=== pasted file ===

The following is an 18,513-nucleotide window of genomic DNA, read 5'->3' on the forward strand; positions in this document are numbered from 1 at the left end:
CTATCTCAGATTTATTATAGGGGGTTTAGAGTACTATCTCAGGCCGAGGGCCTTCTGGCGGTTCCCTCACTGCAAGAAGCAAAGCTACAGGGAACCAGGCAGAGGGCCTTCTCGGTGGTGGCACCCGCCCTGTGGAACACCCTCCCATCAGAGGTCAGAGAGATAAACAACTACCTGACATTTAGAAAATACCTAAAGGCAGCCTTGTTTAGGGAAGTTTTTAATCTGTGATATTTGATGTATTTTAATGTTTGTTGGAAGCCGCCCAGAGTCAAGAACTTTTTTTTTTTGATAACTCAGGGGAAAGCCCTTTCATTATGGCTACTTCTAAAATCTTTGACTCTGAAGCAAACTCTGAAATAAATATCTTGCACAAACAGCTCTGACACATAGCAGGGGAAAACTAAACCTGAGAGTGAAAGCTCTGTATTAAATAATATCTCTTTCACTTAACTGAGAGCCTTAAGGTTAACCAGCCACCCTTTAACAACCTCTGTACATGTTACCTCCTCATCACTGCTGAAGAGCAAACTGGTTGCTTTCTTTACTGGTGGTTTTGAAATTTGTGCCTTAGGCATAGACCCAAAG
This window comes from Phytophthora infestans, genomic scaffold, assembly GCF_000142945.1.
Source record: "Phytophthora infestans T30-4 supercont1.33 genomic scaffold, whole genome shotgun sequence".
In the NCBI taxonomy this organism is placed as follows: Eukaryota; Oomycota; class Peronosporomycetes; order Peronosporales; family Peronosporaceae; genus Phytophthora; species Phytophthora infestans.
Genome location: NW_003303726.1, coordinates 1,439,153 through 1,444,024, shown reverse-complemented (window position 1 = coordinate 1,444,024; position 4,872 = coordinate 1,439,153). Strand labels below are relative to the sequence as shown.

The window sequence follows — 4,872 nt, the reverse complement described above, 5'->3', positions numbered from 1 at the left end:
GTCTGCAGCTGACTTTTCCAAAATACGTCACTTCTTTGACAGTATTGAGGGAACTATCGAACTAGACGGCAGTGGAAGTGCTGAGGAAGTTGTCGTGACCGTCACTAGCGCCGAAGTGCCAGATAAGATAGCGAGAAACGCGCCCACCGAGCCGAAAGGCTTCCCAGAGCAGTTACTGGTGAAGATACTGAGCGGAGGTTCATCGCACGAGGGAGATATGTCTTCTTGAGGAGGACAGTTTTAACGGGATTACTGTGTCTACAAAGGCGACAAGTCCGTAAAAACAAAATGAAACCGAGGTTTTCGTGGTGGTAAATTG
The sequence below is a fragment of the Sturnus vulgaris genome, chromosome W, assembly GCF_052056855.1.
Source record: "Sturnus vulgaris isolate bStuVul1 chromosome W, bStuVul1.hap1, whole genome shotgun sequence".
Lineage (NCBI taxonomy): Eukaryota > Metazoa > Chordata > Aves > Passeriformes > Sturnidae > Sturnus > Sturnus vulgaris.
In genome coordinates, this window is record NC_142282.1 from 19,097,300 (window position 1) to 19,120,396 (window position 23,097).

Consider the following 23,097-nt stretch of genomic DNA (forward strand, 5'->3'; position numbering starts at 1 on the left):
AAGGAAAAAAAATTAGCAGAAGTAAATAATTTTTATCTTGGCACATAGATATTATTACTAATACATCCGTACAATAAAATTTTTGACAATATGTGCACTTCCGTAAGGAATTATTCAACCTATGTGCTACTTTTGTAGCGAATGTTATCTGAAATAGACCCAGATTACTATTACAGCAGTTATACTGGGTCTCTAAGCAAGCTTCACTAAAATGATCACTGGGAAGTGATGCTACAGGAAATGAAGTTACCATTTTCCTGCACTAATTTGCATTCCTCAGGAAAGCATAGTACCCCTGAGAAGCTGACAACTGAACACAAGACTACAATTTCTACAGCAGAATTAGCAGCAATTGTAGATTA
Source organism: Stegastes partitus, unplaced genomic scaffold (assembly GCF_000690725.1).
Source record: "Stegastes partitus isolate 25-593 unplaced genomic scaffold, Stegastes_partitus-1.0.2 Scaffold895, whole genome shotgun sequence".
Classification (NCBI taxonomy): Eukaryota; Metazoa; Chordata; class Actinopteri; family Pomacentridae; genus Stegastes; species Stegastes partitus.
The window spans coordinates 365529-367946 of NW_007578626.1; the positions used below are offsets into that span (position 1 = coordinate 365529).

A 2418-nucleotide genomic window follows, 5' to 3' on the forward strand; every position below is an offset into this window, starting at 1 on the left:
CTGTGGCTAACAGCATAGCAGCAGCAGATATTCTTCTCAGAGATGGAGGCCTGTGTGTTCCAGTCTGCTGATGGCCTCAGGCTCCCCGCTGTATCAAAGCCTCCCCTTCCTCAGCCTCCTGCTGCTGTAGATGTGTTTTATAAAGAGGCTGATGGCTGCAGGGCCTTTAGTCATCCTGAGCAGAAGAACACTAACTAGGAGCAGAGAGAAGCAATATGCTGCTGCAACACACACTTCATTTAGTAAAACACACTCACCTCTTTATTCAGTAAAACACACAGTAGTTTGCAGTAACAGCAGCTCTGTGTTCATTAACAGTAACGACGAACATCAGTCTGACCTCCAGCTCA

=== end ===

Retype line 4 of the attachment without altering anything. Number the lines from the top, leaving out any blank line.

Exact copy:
Source record: "Phytophthora infestans T30-4 supercont1.33 genomic scaffold, whole genome shotgun sequence".